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The Bush administration was bracing Thursday for a diplomatic backlash after conceding that the United States used British territory in the transport of two terrorism suspects on "extraordinary rendition" flights and gave false assurances to Britain that it never happened.

The CIA admitted that the information given to America's strongest ally "turned out to be wrong" and blamed a "flawed records search" for the misinformation.

British Foreign Secretary David Miliband told Parliament Thursday that Secretary of State Condoleezza Rice told him the suspects had been on flights to Guantanamo Bay and Morocco in 2002 that stopped on Diego Garcia, at a U.S. base on British soil.

U.S. officials have sought to quell the fallout by apologizing to Britain for the erroneous assurances. The admission, however, may reopen a bitter debate between the United States and its allies over how the fight against terrorism should be conducted and compromise future cooperation.

"Mistakes were made in the reporting of the information," said Gordon Johndroe, National Security Council spokesman for President Bush. Johndroe insisted that cooperation between the U.S. and Britain would not be affected.

But as a sign of its concern, the State Department sent its top lawyer, John Bellinger, to London on Thursday on a two-day mission. Bellinger will try to defuse what many expect will be widespread anger at the United States.

The CIA said the refuelings were not uncovered until a "self-generated" review in late 2007 after persistent media reports, the department said.

"We regret that there was an error in initially providing inaccurate information to a good friend and ally," State Department spokesman Sean McCormack said. "Unfortunately, even with the best intentions, unfortunately, even with the most rigorous searches and unfortunately, with good technology, sometimes administrative errors occur and this was the case."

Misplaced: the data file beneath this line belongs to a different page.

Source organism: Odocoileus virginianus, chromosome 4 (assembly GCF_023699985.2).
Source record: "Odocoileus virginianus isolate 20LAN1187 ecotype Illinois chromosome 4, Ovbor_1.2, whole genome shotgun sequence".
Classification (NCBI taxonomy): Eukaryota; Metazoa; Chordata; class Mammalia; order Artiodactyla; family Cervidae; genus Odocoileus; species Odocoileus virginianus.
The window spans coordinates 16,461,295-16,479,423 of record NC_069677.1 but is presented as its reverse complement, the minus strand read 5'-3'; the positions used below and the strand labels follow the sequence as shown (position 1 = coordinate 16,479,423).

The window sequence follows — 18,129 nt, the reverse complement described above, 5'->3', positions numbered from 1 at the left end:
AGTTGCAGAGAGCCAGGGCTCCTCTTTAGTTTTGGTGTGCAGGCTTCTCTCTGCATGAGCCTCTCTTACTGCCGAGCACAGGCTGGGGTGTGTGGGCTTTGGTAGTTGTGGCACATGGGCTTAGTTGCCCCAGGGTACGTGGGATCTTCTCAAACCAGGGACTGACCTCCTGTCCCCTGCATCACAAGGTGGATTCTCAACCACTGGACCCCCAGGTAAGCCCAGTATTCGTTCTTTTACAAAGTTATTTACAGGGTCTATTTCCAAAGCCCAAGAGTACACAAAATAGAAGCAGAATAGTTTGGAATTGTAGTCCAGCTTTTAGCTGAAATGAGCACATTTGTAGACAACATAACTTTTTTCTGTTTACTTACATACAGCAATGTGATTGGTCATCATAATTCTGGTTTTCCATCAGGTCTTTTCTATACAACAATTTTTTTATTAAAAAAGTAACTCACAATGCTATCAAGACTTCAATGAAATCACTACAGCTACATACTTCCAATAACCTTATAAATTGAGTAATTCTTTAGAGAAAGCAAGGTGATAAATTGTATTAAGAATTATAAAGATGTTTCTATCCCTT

He took pains to note that the United States had not violated any obligation it had toward Britain in using Diego Garcia for the flights at the time they occurred. Not until 2003 did the two countries start to work out a "final mutual understanding" that now requires the United States to seek and get British permission to use the base for renditions, he said.

The British government appears to have accepted the "administrative error" explanation. But London has made it clear that it wanted to review logs related to U.S. operations at Diego Garcia.

Prime Minister Gordon Brown said that he "shared the disappointment that everybody has" about the use of Diego Garcia for the refueling stops and that it was important to ensure it would not happen again.

Rights groups demanded a full accounting of the CIA's rendition program, under which suspects are transported from one country to another, usually in secrecy, without the benefit of open legal proceedings.

"It's high time the agency is held accountable," said Julia Hall of Human Rights Watch. She also sought an investigation into the British role in the program. "The U.S. flew hundreds of flights across Europe so the only way to have full accountability is for (Britain) to launch a thorough, national investigation."


The story in short

The news: The United States acknowledges that it twice used a U.S. base on British soil in the Indian Ocean to refuel planes secretly transferring terrorism suspects. The CIA acknowledges that information - and denials - earlier given to the British "turned out to be wrong."

The explanation: U.S. officials say the repeated denials of secret renditions touching British soil were caused by an "administrative error."

The reaction: The British government appears to accept the "administrative error" explanation. But London insists on reviewing logs related to U.S. operations at Diego Garcia.

The upshot: The admission may renew debates between the U.S. and its allies over how to conduct the fight against terrorism and compromise future cooperation.